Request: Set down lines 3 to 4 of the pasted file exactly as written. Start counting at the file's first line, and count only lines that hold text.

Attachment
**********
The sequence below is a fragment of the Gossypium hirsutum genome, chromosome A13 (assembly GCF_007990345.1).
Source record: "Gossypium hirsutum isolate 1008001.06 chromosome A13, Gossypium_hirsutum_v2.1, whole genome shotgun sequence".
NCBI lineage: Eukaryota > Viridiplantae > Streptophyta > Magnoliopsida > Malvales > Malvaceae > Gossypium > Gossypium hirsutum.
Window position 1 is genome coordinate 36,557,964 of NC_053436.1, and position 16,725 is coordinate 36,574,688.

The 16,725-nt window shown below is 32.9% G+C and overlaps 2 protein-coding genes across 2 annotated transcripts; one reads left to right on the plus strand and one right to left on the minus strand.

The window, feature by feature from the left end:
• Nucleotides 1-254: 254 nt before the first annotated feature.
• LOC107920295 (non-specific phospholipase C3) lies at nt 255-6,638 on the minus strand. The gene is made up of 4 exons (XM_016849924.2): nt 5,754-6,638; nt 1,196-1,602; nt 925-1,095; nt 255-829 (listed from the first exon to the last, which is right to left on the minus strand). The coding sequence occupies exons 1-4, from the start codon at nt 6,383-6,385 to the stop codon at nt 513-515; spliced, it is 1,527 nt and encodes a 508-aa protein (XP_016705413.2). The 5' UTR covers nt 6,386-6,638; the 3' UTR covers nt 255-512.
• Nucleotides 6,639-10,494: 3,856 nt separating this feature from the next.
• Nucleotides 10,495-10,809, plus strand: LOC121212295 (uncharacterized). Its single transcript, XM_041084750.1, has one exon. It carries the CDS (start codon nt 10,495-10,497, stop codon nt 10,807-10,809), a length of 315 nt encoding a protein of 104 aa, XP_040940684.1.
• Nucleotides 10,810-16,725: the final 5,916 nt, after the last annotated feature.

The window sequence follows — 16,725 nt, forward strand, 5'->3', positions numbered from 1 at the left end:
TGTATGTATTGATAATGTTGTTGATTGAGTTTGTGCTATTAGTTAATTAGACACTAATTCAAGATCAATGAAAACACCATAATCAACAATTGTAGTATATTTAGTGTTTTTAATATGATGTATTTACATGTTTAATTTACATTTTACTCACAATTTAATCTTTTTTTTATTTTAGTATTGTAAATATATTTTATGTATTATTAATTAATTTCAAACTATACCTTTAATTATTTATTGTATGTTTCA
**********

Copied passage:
NCBI lineage: Eukaryota > Viridiplantae > Streptophyta > Magnoliopsida > Malvales > Malvaceae > Gossypium > Gossypium hirsutum.
Window position 1 is genome coordinate 36,557,964 of NC_053436.1, and position 16,725 is coordinate 36,574,688.